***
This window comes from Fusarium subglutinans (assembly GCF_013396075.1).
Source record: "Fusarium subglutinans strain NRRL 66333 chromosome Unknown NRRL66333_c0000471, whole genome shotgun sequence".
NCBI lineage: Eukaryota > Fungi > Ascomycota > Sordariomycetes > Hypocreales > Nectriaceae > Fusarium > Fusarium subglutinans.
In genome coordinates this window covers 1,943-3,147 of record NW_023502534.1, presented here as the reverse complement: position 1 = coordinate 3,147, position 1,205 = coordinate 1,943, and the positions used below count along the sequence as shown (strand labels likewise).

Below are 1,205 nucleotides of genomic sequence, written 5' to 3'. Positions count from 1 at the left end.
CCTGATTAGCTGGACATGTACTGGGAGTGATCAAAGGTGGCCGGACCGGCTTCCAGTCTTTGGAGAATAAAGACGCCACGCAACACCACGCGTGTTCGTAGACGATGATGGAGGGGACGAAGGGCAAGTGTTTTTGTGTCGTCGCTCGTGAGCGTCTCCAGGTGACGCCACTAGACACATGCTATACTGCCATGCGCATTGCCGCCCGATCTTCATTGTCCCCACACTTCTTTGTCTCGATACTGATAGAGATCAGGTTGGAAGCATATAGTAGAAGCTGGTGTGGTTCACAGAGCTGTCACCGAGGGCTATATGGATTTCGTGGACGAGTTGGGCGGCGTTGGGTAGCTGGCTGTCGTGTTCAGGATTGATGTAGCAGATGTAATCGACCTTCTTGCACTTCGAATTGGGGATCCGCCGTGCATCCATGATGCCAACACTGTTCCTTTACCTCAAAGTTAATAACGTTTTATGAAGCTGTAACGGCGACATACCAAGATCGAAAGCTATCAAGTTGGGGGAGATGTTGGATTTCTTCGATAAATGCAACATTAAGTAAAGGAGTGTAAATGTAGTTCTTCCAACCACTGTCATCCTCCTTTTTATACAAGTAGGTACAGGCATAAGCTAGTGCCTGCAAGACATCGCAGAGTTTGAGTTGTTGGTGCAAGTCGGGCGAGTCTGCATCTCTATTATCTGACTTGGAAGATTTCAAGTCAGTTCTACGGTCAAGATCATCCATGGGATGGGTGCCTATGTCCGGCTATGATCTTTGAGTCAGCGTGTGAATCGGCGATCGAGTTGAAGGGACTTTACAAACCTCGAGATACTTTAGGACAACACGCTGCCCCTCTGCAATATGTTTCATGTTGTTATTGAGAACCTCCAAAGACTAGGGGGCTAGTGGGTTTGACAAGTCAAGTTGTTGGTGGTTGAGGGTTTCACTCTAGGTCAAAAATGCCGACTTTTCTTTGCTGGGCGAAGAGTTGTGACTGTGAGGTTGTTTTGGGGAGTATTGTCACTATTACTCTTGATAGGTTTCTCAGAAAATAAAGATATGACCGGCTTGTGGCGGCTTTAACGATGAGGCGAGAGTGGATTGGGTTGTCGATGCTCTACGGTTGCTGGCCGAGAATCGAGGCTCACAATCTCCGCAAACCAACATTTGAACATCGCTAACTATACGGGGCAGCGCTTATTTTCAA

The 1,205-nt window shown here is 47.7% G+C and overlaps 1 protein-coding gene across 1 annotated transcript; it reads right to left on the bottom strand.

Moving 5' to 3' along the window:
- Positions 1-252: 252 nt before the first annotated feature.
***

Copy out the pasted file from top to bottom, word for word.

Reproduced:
This window comes from Fusarium subglutinans (assembly GCF_013396075.1).
Source record: "Fusarium subglutinans strain NRRL 66333 chromosome Unknown NRRL66333_c0000471, whole genome shotgun sequence".
NCBI lineage: Eukaryota > Fungi > Ascomycota > Sordariomycetes > Hypocreales > Nectriaceae > Fusarium > Fusarium subglutinans.
In genome coordinates this window covers 1,943-3,147 of record NW_023502534.1, presented here as the reverse complement: position 1 = coordinate 3,147, position 1,205 = coordinate 1,943, and the positions used below count along the sequence as shown (strand labels likewise).

Below are 1,205 nucleotides of genomic sequence, written 5' to 3'. Positions count from 1 at the left end.
CCTGATTAGCTGGACATGTACTGGGAGTGATCAAAGGTGGCCGGACCGGCTTCCAGTCTTTGGAGAATAAAGACGCCACGCAACACCACGCGTGTTCGTAGACGATGATGGAGGGGACGAAGGGCAAGTGTTTTTGTGTCGTCGCTCGTGAGCGTCTCCAGGTGACGCCACTAGACACATGCTATACTGCCATGCGCATTGCCGCCCGATCTTCATTGTCCCCACACTTCTTTGTCTCGATACTGATAGAGATCAGGTTGGAAGCATATAGTAGAAGCTGGTGTGGTTCACAGAGCTGTCACCGAGGGCTATATGGATTTCGTGGACGAGTTGGGCGGCGTTGGGTAGCTGGCTGTCGTGTTCAGGATTGATGTAGCAGATGTAATCGACCTTCTTGCACTTCGAATTGGGGATCCGCCGTGCATCCATGATGCCAACACTGTTCCTTTACCTCAAAGTTAATAACGTTTTATGAAGCTGTAACGGCGACATACCAAGATCGAAAGCTATCAAGTTGGGGGAGATGTTGGATTTCTTCGATAAATGCAACATTAAGTAAAGGAGTGTAAATGTAGTTCTTCCAACCACTGTCATCCTCCTTTTTATACAAGTAGGTACAGGCATAAGCTAGTGCCTGCAAGACATCGCAGAGTTTGAGTTGTTGGTGCAAGTCGGGCGAGTCTGCATCTCTATTATCTGACTTGGAAGATTTCAAGTCAGTTCTACGGTCAAGATCATCCATGGGATGGGTGCCTATGTCCGGCTATGATCTTTGAGTCAGCGTGTGAATCGGCGATCGAGTTGAAGGGACTTTACAAACCTCGAGATACTTTAGGACAACACGCTGCCCCTCTGCAATATGTTTCATGTTGTTATTGAGAACCTCCAAAGACTAGGGGGCTAGTGGGTTTGACAAGTCAAGTTGTTGGTGGTTGAGGGTTTCACTCTAGGTCAAAAATGCCGACTTTTCTTTGCTGGGCGAAGAGTTGTGACTGTGAGGTTGTTTTGGGGAGTATTGTCACTATTACTCTTGATAGGTTTCTCAGAAAATAAAGATATGACCGGCTTGTGGCGGCTTTAACGATGAGGCGAGAGTGGATTGGGTTGTCGATGCTCTACGGTTGCTGGCCGAGAATCGAGGCTCACAATCTCCGCAAACCAACATTTGAACATCGCTAACTATACGGGGCAGCGCTTATTTTCAA

The 1,205-nt window shown here is 47.7% G+C and overlaps 1 protein-coding gene across 1 annotated transcript; it reads right to left on the bottom strand.

Moving 5' to 3' along the window:
- Positions 1-252: 252 nt before the first annotated feature.